Beaches That Play Hard to Get
Whether through nature's whims or human effort, some of the best U.S. beaches hide in plain sight, and they're still hard to reach. Here's a rundown of some of our favorites.
An aerial view of Cayo Costa State Park (©James Randklev/Getty Images)
Some of the most beautiful and secluded beaches in the United States aren't necessarily secret; they're just hard to reach in one way or another. An island beach that requires a ferry ride; a long strand accessible only by four-wheel drive; a sandbar that disappears at high tide; a remote swath of sand and sea that lies at the end of a substantial hike over perilous terrain.
"People don't understand what's happening with the ocean, how we could impact something so vast."
Stephanie Wear, The Nature Conservancy
And then there are the human-made obstacles. "We're seeing more and more locked gates" on roads and trails that had provided public access to beaches, says Angela Howe, legal director of the Surfrider Foundation. The foundation is fighting to reopen access to Martin's Beach in Half Moon Bay, Calif., where a private landowner has blocked a footpath long used by the public. "We're scoping out litigation, raising public awareness and getting the story out in the media."
It may seem counterintuitive at first, but many conservationists do want us--at least just a few of us--to visit hard-to-reach beaches where the public is allowed, to know and value them. "People don't understand what's happening with the ocean, how we could impact something so vast. I want people to go to the beach and be inspired," says Stephanie Wear, coral reef director for The Nature Conservancy.
So without further ado, and in (subjective) order of difficulty starting with the easiest, here's a rundown of some of our favorite beaches that play hard to get.
Cayo Costa State Park, Florida
Next time you're in Bokeelia, Fla. (on the north shore of Pine Island, west of Fort Myers), stroll to the Jug Creek Marina and take a boat to Cayo Costa State Park, accessible only by small ferry or private boat. There you'll find nine miles of beaches, snorkeling, fishing and, if you're lucky, a manatee or three. Stay over if you'd like. "There's rustic camping, primitive cabins and that heritage feel of Florida," says Julie Brashears Wraithmell, director of wildlife conservation for Audubon Florida. "Sea turtles nest on the beach by starlight. You'll have your getaway experience without causing harm." Is Cayo Costa too easy to call "hard to get"? Maybe, but we're just getting started.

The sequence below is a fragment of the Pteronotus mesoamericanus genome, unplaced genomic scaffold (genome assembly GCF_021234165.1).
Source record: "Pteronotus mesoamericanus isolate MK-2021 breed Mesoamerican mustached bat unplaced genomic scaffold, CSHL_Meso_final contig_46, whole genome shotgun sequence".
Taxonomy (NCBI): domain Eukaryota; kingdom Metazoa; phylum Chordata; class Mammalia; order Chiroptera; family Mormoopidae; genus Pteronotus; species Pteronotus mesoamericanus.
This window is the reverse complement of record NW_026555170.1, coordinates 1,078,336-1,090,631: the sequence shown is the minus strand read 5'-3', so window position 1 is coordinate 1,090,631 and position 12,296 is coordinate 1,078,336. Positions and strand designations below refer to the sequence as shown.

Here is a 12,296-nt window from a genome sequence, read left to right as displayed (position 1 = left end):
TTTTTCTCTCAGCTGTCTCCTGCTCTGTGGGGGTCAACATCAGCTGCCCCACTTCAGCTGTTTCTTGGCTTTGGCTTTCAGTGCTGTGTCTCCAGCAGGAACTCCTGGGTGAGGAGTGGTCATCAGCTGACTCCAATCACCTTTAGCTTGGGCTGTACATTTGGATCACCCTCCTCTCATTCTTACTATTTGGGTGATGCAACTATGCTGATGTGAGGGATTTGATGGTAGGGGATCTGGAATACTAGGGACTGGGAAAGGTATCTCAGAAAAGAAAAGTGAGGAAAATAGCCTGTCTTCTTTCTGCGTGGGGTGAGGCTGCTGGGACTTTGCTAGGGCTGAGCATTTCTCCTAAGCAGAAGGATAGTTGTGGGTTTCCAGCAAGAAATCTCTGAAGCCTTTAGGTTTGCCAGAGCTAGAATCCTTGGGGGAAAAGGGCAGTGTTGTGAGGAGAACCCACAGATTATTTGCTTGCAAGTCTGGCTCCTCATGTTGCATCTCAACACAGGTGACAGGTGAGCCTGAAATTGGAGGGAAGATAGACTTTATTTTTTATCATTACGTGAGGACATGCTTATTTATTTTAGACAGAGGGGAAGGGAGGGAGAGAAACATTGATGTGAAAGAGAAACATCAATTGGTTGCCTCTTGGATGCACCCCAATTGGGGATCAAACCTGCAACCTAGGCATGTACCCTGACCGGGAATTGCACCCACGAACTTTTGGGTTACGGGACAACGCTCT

Currituck National Wildlife Refuge, Outer Banks, North Carolina (©Ocean/Corbis)
Currituck National Wildlife Refuge,
Outer Banks, North Carolina
Where in the world is there a species of mammal less welcomed on the beach by conservationists than Homo sapiens? Just north of Corolla, N.C., where the managers of the Currituck National Wildlife Refuge would rather not see so many feral horses, which, as a nonnative species, trample the vegetation and upset the ecosystem. To get to Currituck, you either need a four-wheel-drive vehicle or you must do as the horses do and hoof it for three-quarters of a mile from the end of the road north of Corolla to the refuge boundary. Your reward will be miles of pristine barrier-island beach, woodlands, wetlands and brush, together with the birds, reptiles and those controversial horses (they do draw tourist money). Visit between late fall and early spring and you'll likely have the place to yourself.
WHAT DO YOU THINK?
Do you think sunrises or sunsets are more romantic?
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